The Kansas City Chiefs haven’t won a playoff game since 1993. The Dallas Cowboys have won exactly two playoff games in the last 18 seasons. The Cincinnati Bengals began playing professional football in 1968, and in all those years they have made the playoffs three straight times exactly once. In places like those, making the playoffs is recognized as an accomplishment in itself. In Buffalo, in Jacksonville, in Cleveland, back-to-back 8-8 seasons would represent real progress.
“That doesn’t dance in Western PA, and I’m cool with that, to be honest with you,” said Coach Mike Tomlin. “It’s our goal and ambition on a yearly basis to compete for and win the World Championship, as it should be. Our fans deserve that because they’re special.”
For fans of the Steelers, making the playoffs is only part of the journey, and back-to-back 8-8 seasons, well, that makes them angry. Maybe something short of storm-the-castle-with-torches-and-pitchforks angry, but definitely you-better-do-better-next-time-or-else angry. The Steelers currently are living in that wing of their fans’ doghouse.
Tomlin is part of the Steelers contingent in Orlando this week for the NFL Owners’ Meetings, and on the docket are a number of proposals regarding changes to instant replay, moving the spot for an extra point, expanding the playoffs from 12 teams to 14, implementing a standard for sportsmanship and civility on the field and penalizing teams and individuals who violate it.
But on Tuesdays during the week of the NFL Owners’ Meetings, the AFC head coaches are stationed at individual tables for 60 minutes of thrust-and-parry with the media covering the event. During his hour, Tomlin touched upon a variety of topics having to do with his team, his coaching staff, the rules proposals, the upcoming draft, even his sons’ favorite sports.
This was the setting for what turned into a discussion of expectations and the possible consequences of not meeting those expectations. It began with Tomlin being asked, “When you don’t reach your goal of getting to the postseason …” only to have Tomlin interrupt with, “Getting to the postseason is not my goal. My goal is to win the World Championship.”
That’s the workplace environment when your job is head coach of the Pittsburgh Steelers, and it has been out in the open ever since Chuck Noll had his first team meeting after being hired in 1969, that session when he told the assembled players, “Our goal is to win the Super Bowl … I just don’t know how many of you are good enough to be here when we do.”
Noll won four Lombardi trophies and then Bill Cowher was hired in 1992. Cowher took the Steelers to the Super Bowl in his fourth season, and he coached them to a Super Bowl victory in his 14th. Then came Mike Tomlin, who was the coach for the franchise’s sixth Lombardi in his second season and then went back to the Super Bowl in his fourth.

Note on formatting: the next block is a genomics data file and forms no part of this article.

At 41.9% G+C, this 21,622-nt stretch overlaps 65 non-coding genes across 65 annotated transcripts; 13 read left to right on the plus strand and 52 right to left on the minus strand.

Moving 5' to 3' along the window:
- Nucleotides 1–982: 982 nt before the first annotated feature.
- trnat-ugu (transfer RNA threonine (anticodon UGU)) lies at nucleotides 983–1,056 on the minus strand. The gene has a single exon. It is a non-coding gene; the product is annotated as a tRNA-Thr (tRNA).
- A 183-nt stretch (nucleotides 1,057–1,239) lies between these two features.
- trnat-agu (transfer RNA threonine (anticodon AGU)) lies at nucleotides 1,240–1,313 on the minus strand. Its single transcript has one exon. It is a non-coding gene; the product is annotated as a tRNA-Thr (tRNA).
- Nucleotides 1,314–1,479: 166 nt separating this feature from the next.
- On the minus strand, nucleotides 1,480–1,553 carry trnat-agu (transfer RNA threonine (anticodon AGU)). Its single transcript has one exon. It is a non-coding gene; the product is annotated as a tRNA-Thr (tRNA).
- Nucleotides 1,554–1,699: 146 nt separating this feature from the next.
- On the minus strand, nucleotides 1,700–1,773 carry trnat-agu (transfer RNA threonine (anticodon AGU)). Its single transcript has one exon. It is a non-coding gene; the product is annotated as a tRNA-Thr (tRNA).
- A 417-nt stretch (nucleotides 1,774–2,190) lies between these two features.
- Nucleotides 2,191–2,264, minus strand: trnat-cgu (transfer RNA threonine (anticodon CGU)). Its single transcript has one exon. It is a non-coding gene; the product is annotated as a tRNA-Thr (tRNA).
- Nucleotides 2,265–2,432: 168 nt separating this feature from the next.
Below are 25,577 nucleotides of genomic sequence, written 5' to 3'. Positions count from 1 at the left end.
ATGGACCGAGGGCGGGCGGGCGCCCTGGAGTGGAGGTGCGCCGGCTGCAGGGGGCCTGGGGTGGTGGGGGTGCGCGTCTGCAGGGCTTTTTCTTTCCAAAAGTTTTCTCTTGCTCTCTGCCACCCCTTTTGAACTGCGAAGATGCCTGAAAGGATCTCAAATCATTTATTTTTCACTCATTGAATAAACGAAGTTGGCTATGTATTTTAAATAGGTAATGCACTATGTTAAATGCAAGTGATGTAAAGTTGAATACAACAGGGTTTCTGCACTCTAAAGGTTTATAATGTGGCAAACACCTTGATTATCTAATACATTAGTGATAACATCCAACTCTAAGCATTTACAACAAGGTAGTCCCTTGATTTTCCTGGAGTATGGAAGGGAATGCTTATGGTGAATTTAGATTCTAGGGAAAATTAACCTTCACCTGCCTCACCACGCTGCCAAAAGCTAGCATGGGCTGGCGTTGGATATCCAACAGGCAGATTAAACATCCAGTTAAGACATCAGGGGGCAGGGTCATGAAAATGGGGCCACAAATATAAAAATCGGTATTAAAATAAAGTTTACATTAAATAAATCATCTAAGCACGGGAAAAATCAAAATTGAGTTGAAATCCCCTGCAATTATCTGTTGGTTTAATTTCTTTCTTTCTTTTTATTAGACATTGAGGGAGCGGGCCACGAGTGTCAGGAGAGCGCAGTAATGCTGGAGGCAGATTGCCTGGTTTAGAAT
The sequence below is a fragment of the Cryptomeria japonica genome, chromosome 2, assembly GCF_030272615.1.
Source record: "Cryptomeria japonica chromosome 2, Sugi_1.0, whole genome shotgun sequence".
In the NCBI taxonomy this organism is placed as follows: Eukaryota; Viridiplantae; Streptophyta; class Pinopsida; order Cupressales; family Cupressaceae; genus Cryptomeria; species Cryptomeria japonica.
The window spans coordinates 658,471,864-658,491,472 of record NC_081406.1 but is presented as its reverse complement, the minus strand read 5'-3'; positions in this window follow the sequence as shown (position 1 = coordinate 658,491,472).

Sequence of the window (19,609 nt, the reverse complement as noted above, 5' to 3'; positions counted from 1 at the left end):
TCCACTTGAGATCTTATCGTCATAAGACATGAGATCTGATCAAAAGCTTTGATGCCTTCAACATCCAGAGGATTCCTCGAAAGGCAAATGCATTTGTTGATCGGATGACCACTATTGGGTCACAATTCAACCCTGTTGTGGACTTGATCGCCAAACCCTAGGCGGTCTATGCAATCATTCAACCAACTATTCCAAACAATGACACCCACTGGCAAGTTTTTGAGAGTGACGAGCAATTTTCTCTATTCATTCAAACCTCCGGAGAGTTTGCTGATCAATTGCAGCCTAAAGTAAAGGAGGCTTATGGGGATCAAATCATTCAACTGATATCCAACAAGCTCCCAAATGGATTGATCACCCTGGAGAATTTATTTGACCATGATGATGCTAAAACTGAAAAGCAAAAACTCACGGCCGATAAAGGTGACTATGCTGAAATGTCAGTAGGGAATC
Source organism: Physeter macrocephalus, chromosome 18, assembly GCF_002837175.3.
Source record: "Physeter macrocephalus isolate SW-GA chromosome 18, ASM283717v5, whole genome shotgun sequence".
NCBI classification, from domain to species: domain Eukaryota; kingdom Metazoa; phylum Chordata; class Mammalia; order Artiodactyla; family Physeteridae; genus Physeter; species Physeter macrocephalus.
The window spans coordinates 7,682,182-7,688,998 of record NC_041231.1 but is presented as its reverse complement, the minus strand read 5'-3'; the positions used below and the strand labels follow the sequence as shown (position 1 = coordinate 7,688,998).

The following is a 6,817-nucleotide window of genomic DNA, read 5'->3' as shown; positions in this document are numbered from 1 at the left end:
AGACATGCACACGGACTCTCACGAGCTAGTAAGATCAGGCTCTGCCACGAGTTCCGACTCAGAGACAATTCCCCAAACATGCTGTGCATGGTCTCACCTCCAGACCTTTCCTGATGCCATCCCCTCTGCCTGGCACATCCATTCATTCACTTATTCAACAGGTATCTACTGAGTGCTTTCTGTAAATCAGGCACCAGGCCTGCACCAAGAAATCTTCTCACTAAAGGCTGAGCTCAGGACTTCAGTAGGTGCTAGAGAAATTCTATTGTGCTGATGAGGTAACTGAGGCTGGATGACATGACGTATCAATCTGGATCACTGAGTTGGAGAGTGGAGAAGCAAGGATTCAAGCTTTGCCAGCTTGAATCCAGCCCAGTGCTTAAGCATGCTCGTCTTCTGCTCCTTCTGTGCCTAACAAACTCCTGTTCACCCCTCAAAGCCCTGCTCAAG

In Green Bay, a.k.a., Titletown, the hometown team once had a head coach who took the beloved Packers to two Super Bowls and won one championship. His name is Mike Holmgren, and there is a street named after him.
In Pittsburgh, well, as General Manager Kevin Colbert said after the Steelers lost in Super Bowl XLV, “We were good enough for second, but second isn’t good enough.”
All along Tomlin has embraced that mentality and the atmosphere it creates, and he never has shied away from the Steelers’ legacy. In fact, he’s reminded of it every day as he enters the double-doors on the second floor of the team’s practice facility. To his immediate right are individual displays of the six Lombardi trophies and along the wall to his left are the six Super Bowl team photos.
“Man, that’s a strong selling point every day,” said Tomlin. “I walk past them every day when I come to work and appropriately so. I think that it provides clarity for us in terms of what it is we are doing. It’s a motivator.”
The Steelers have had only three coaches since 1969, and they have won championships with all of them, and that stability often is credited for the success of the franchise. But Tomlin said he doesn’t confuse stability with any mistaken notion that he has the football version of academic tenure.
“For me, I like the urgency of now. I embrace that,” said Tomlin. “It’s a motivator for me, personally. I just enjoy the challenge that the NFL presents on a day-to-day basis, and I enjoy doing it with the collection of men I work with in Pittsburgh.”
And Pittsburgh is his home now, too.
“It’s home for us, and really that’s probably the most appropriate way to kind of phrase it,” said Tomlin. “We’ve been blessed enough to work in a place we can call home and that has embraced us and we embrace it. Particularly my kids. It’s funny, the things that we do, the teams that we support and the life that we live is very similar to most people who live in Western PA.”